Arts & Life
Canstar Community News
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This article was published 19/9/2014 (2121 days ago), so information in it may no longer be current.
For a sleep-out, there wasn't a lot of sleeping going on.
On an unseasonably warm Thursday night, about 160 of the city's movers and shakers trudged through downtown streets to get a small glimpse of what life is like for Winnipeg's homeless.
Late-night tours to social agencies such as the Main Street Project, the Red Road Lodge, the Graffiti Gallery, Siloam Mission and the Salvation Army were an eye-opening highlight of the Downtown Winnipeg BIZ's fourth annual CEO Sleepout, which supports programs to get people off the streets and into decent jobs and housing.
During a visit to the Main Street Project, an emergency shelter and drop-in centre for chronically homeless people battling alcohol and drug addictions, the community and business leaders were led through a small, darkened room packed with men sleeping on mats on the floor. The tour was led by Kristy Rebenchuk, outreach co-ordinator of the BIZ's three-member community homeless assistance team, which patrols streets to help connect the homeless with the myriad services they need to find work and permanent housing.
"What we just saw was the situations and circumstances that people on the street face every day," Rebenchuk said later near Portage and Main, home base for the sleep-out, which has raised about $192,000 of its original $200,000 goal for 2014.
"To see people shoulder to shoulder on mats in places that may not be the safest is the grim reality of people whose lives are destitute," said Rebenchuk, who, at 4-10, is a tiny tower of power as she works on the front lines helping the estimated 3,000 chronically homeless in downtown Winnipeg.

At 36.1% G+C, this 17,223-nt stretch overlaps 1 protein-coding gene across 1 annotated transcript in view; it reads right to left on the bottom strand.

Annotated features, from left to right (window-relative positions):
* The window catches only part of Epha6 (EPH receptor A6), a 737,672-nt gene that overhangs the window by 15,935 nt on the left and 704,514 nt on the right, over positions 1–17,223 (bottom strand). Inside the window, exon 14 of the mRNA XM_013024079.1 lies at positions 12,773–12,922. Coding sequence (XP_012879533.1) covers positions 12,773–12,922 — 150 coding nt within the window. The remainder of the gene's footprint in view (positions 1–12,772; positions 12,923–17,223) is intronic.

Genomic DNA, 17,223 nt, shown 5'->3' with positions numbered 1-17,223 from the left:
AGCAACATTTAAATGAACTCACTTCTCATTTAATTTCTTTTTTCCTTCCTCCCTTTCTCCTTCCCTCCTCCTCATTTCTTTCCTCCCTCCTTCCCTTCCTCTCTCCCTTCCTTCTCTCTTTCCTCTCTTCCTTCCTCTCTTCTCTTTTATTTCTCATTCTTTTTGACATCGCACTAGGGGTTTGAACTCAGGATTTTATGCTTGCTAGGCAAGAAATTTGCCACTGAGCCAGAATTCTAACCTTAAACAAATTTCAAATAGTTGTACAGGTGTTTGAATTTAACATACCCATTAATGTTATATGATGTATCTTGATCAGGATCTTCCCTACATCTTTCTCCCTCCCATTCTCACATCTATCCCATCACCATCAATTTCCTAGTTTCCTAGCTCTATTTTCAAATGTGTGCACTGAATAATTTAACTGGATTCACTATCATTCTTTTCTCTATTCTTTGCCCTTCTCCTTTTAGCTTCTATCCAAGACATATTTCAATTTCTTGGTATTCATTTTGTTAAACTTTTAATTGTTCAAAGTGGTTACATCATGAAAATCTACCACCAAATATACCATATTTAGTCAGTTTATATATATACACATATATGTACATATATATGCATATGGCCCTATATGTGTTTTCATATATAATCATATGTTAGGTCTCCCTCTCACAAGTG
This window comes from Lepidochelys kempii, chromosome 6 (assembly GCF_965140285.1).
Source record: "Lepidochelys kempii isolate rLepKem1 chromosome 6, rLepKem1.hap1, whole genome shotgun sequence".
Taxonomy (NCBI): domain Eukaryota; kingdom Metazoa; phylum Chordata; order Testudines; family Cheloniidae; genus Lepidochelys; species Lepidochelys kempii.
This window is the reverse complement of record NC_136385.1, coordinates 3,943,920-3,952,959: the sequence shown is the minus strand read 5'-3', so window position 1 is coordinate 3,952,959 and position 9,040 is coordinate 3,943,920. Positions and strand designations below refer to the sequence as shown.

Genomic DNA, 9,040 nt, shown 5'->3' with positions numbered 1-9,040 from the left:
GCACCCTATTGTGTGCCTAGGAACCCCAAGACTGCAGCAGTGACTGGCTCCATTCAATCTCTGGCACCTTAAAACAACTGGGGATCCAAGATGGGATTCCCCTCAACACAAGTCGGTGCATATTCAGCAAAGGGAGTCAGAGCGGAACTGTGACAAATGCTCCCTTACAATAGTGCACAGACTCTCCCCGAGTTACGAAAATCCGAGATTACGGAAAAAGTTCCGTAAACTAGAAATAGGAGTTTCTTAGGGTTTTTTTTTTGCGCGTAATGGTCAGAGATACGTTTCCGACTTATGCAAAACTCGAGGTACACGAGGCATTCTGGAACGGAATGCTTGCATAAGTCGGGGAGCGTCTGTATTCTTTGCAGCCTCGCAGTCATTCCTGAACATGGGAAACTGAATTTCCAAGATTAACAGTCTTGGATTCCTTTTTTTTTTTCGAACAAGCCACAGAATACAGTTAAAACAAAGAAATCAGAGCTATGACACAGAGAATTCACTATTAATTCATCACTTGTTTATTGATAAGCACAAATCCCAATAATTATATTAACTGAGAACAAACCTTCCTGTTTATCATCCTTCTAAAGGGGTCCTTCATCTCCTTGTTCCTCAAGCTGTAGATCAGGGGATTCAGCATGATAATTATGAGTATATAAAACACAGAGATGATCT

"The sleep-out funds programs that help homeless people take a step toward employment and transitional housing, where they can make a shift from sleeping on mats to independent living."
Many of the sleep-out participants skipped their sleeping bags altogether, opting to stay awake all night chatting with a stream of homeless Winnipeggers who dropped by the event in front of 201 Portage Ave. for a cup of coffee or a bite to eat.
A homeless man, who gave his name as Brad, helped supervise as dozens of other people living on the streets picked through tables of donated shoes, boots and winter clothing.
"One pair, sir, one pair!" Brad yelled politely at one point to a dishevelled man.
Clutching a cane, Brad said he and his wife, Mary-Anna, had housing about a year ago, but were evicted for failing to pay a damage deposit. He said the couple has been mostly homeless for more than nine years, surviving by sleeping in parking garages and stairwells.
"I survive from begging and by the good Lord," he said. "It's hard and it's getting harder. A lot of people are out here for the wrong reasons -- drugs and alcohol."
A devout Christian, he said the annual sleep-out, which began with 35 participants in 2011, is a blessing.
"The amount of CEOs we got this year is really good. But they should hold it in a colder month. It brings the reality of what homelessness is like in colder weather. This isn't cold; it's windy."
Stefano Grande, Downtown BIZ executive director, said his organization now hopes to hit a fundraising goal of $210,000 this year, with donations still being accepted at changeforthebetter.org and the more than 100 Change for the Better collection boxes scattered throughout downtown.
"That ($192,000 raised so far) translates to about 19,000 hours of employment for the people who need it most," said Grande, who stayed awake all night talking to participants. "I feel we really have to get going on this issue," he said Friday morning, sipping coffee. "I feel there's lots of hope for our community to figure this issue out. It gives us more strength to think about how we can do more next year. Maybe we can raise $250,000 next year."
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